Feasibility studies, initial financial appraisals, town planning and development appraisal

This article focuses on the optional competency Project Evaluation (T066). The competency covers a wide range of issues in relation to projects, including feasibility studies, initial financial appraisals, town planning and development appraisals. If you go for this option then you'll be expected to have a reasonable level of knowledge to level 2. As this competency covers a number of issues, it's common to get asked specific questions in relation to project evaluation. So we're going to focus on one of those issues – value engineering and the type of questions that an APC assessor could potentially ask you.These span what is it; what is its purpose; what are the techniques etc. Value engineering is an issue that quantity surveyors deal with regularly and therefore you will be expected to understand and respond in a reasonable level of detail.

Level 1

Competency at Level 1 is generally focussed on having a knowledge and understanding of the competency – ‘knowing’.

In the final assessment, you might not be asked about value engineering directly. It is more common that candidates will be asked about a recent project they have been involved in where the cost plan or tender prices came in significantly in excess of the budget. As this discussion develops, you may get asked a question such as:

Question So the cost plan was significantly over budget, what techniques did you recommend to the client in order to review and test this?

Answer One of the issues you would be expected to highlight in your answer would be the consideration of value engineering strategies in order review the design, specification and cost currently on the table and consider areas where cost can be reduced without sacrificing quality or completely compromising the design concept.

You should then be prepared for a follow up question along the lines of:

Question Can you clarify what the difference between Value Engineering and Value Management is?

Answer It is often not appreciated that there is a difference between value engineering and value management.

Value Engineering looks at how you generate better value out of a specific process such as a building. For example can you redesign the foundations so that less concrete and reinforcement is used but the new solution still supports the building in the same way? Alternatively, can we use a different roof tile, which still provides the same quality, look and style but is cheaper? Also remember that this is a process the project team adopt and own – it is not something the QS does in isolation.

Value Management looks at issues at a higher level – it considers the process and procedures involved in an industry and considers how to do it better and more cost effectively to generate better value. For example is an entire function out sourced or dealt with internally? Can a particular function in a client organisation be re-engineered to provide better value (e.g. the baggage handling procedure in an airport, or the way mail is sorted at a sorting office)?

Level 2

As we have previously identified competency at level 2 is generally focussed on having an application of knowledge and understanding – ‘doing’.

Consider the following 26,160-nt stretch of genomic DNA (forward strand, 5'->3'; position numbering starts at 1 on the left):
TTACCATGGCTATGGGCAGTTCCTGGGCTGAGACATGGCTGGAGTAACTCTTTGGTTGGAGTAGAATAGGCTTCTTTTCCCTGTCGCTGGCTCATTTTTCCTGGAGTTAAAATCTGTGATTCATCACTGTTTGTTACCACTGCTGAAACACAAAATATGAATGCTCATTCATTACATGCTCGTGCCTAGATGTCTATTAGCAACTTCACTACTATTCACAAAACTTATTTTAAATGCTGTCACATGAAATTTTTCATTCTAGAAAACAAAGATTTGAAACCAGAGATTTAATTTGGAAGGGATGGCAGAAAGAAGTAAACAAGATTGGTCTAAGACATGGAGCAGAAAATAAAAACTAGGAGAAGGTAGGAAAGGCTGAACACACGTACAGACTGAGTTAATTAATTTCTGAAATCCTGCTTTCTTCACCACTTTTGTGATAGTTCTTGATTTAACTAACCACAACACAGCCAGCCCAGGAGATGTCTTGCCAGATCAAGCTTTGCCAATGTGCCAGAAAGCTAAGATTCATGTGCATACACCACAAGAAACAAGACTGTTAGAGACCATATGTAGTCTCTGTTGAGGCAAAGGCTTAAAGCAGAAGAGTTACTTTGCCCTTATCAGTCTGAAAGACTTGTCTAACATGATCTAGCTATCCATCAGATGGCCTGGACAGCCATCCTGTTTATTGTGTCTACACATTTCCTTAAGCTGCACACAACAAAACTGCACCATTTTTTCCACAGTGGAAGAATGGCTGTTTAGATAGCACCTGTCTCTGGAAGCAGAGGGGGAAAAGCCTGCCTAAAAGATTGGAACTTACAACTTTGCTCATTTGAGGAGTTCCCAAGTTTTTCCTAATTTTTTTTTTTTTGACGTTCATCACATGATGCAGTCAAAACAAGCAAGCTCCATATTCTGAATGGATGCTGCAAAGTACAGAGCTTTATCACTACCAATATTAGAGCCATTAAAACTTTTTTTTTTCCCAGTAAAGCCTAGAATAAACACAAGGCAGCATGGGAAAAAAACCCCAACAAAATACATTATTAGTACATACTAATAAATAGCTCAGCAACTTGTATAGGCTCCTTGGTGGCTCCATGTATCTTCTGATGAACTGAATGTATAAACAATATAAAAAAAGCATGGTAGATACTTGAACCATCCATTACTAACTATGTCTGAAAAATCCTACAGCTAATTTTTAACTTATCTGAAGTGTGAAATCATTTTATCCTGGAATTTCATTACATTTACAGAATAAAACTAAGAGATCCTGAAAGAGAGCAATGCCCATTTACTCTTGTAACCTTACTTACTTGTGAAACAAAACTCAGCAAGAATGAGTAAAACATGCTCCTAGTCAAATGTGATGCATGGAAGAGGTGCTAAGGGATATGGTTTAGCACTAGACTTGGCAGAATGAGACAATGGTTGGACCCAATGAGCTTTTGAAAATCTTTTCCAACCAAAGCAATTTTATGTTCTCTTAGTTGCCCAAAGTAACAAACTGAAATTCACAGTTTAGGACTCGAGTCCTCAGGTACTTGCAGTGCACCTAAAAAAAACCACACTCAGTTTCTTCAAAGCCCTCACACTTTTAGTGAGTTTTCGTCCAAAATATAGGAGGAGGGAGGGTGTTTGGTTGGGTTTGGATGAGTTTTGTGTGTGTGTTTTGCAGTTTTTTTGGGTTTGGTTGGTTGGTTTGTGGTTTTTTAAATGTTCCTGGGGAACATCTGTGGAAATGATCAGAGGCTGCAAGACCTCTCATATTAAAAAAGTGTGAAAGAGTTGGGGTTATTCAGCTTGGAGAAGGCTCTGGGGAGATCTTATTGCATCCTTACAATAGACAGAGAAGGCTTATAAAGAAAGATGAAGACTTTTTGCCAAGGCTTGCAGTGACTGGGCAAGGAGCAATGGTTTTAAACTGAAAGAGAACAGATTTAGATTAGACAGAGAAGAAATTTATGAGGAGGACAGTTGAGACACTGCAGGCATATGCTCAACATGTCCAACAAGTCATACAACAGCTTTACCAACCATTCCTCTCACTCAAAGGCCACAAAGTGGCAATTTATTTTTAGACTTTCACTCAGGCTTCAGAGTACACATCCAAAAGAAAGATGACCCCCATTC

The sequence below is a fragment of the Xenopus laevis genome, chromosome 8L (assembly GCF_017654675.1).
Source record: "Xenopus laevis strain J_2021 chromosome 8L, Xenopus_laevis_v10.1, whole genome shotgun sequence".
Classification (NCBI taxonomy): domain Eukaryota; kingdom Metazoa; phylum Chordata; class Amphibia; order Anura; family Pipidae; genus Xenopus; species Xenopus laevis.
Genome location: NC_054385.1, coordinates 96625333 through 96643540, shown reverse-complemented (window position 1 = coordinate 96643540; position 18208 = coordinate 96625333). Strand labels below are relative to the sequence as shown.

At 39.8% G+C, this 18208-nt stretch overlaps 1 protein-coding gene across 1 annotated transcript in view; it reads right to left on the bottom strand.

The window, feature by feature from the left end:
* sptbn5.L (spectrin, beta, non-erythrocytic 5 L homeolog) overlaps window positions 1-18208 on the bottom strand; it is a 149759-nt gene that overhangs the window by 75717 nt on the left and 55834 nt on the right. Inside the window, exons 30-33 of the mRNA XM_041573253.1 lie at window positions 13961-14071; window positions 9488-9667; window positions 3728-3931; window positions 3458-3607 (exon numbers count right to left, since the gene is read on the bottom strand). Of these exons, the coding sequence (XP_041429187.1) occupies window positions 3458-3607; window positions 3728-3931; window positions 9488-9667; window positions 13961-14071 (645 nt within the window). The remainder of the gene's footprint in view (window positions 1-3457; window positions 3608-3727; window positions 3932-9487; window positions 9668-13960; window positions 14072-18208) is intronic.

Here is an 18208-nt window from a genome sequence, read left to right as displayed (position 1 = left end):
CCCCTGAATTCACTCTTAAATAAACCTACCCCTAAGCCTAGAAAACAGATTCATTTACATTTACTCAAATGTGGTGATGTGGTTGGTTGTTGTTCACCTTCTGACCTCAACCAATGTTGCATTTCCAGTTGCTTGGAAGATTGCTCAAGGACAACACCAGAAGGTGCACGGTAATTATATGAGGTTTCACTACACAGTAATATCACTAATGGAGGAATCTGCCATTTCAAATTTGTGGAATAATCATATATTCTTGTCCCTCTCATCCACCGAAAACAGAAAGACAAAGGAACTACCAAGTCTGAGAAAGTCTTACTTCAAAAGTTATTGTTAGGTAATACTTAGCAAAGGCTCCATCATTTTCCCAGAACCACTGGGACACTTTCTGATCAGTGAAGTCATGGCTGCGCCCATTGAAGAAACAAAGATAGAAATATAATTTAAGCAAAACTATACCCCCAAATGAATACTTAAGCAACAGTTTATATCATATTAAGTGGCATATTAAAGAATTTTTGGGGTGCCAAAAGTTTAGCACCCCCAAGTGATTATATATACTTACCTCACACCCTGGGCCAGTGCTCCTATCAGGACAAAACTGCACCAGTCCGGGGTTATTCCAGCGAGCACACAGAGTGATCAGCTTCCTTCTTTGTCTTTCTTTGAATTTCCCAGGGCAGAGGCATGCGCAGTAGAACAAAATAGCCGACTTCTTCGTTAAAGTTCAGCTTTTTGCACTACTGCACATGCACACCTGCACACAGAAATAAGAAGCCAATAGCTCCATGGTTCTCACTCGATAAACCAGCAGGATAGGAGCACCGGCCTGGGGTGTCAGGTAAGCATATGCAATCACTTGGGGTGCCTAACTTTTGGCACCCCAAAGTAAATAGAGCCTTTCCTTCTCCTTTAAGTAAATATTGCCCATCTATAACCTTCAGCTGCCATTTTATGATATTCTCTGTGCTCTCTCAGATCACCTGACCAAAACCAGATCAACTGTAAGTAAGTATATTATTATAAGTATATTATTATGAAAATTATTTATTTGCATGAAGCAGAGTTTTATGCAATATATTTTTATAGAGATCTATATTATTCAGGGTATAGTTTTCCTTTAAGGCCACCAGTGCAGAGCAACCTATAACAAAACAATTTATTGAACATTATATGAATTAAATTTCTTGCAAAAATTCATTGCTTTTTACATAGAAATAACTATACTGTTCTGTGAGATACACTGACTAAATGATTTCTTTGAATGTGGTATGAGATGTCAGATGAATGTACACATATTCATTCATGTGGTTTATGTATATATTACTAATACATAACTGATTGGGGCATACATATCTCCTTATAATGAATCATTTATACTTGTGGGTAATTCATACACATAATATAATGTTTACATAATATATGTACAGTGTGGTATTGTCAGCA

From a quantity surveying perspective this means demonstrating a working knowledge of value engineering procedures. Taking the level 1 questions a little further to level 2 candidates may well be asked questions along the following lines:

Question How did you actually set about value engineering this project that was over budget? What issues did you take account of?

Answer Here you will need to describe the value engineering process that the project team adopted:

• Structured approach managed by one person

• Involvement of the whole project team including the client

• Involvement from relevant stakeholders

• Managed workshops

• Defined agenda highlighting the issues to focus on

• Encourage question and challenge

• Clear defined ownership of actions along with dates for completion (not everything will be resolved at the workshop)

• Risks indentified in parallel to the value engineering solutions

• Clear presentation of solutions and risks

• Buy in from client to proposed solutions

You may also want to identify some specific examples of where successful value engineering has been applied.

In addition to this you should also be aware that life cycle cost information is also relevant and should be considered as part of the process.

Question What are the benefits of value engineering?

Answer There are a number of benefits for both the client and the project team. These include:

• Clarification of the brief separating needs from wants

• Improved performance through efficiency savings

• Identification of alternative designs, solutions or locations

• Identification of alternative construction methods

• Empowered staff through multi-disciplinary teamwork

• Enhanced service / product quality

• Identification of risk

• Identification of additional functions that improve the outcomes of the project

• Improved staff morale, commitment and relationships

• Rationalisation of the project programme.

Question What are the risks associated with value engineering?

Answer There are a number of risk for both the client and the project team that need to be considered and minimised. These include:

• The exercise is undertaken too late for changes to be effective

• Inadequate information causing incorrect assumptions

• Insufficient participation by stakeholders

• Insufficient time allocated for the process

• Inadequate support by senior management

• Unskilled facilitator using improper application of the methodology.